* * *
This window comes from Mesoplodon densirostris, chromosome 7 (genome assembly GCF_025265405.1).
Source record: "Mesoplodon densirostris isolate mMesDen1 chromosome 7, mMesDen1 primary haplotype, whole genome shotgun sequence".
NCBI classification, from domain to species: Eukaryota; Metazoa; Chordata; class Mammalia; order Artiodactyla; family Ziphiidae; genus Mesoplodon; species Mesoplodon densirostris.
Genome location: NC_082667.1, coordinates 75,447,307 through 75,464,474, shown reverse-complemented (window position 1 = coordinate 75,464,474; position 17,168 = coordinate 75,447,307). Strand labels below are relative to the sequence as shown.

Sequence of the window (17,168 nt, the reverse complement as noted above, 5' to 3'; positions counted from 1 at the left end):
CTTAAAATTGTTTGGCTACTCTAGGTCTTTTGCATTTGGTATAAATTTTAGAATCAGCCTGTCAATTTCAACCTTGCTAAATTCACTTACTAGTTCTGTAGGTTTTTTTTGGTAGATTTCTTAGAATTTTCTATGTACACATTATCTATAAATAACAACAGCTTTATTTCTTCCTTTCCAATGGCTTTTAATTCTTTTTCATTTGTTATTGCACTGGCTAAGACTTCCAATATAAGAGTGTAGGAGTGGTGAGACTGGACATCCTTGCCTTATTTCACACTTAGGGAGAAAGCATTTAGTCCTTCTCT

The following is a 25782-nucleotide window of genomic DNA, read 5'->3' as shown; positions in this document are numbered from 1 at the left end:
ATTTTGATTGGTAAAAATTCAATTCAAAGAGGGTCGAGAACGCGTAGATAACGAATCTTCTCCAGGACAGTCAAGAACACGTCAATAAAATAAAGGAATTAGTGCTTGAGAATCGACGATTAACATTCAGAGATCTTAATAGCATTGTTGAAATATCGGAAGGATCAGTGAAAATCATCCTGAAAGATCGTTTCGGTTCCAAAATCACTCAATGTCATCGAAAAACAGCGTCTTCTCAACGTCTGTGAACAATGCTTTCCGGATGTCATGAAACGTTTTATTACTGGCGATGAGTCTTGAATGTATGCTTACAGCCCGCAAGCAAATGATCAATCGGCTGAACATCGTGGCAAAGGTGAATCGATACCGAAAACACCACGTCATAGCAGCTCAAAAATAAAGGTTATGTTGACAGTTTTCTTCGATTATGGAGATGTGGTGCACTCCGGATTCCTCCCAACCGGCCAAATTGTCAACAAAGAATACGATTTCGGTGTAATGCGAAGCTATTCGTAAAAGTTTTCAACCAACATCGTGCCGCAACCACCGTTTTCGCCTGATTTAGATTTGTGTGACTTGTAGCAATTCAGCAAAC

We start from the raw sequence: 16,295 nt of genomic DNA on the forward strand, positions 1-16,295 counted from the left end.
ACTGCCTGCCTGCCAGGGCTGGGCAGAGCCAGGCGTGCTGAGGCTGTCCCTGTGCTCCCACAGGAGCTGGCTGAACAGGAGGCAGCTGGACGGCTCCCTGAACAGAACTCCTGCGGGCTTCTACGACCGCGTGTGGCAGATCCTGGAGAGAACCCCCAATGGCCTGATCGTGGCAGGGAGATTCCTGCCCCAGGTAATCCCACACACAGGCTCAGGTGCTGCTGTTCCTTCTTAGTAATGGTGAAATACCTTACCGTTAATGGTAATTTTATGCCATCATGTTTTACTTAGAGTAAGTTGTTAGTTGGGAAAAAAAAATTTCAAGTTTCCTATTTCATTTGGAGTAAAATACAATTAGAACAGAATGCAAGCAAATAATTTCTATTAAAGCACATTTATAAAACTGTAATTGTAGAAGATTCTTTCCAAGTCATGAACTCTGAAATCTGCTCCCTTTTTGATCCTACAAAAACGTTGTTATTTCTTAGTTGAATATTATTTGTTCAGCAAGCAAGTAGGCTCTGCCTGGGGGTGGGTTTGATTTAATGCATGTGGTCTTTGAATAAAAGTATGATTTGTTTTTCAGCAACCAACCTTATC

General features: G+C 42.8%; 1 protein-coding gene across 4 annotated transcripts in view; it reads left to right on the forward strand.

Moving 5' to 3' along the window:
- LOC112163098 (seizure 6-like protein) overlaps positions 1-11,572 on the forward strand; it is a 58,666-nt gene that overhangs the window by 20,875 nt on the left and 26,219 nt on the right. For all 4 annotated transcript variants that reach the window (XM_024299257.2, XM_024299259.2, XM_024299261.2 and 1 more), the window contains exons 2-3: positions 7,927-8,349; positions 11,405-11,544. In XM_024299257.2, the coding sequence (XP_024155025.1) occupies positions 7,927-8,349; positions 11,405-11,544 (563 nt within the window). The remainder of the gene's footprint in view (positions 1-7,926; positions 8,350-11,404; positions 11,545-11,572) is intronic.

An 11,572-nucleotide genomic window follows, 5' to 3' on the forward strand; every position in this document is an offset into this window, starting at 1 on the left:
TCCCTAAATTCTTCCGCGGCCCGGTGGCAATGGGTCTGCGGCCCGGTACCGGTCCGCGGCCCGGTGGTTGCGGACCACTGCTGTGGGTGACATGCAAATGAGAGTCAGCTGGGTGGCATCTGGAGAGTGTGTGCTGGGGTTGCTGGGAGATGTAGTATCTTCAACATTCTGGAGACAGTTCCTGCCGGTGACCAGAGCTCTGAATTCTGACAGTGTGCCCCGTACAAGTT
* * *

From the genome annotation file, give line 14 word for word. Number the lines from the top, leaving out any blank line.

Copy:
An 11,572-nucleotide genomic window follows, 5' to 3' on the forward strand; every position in this document is an offset into this window, starting at 1 on the left: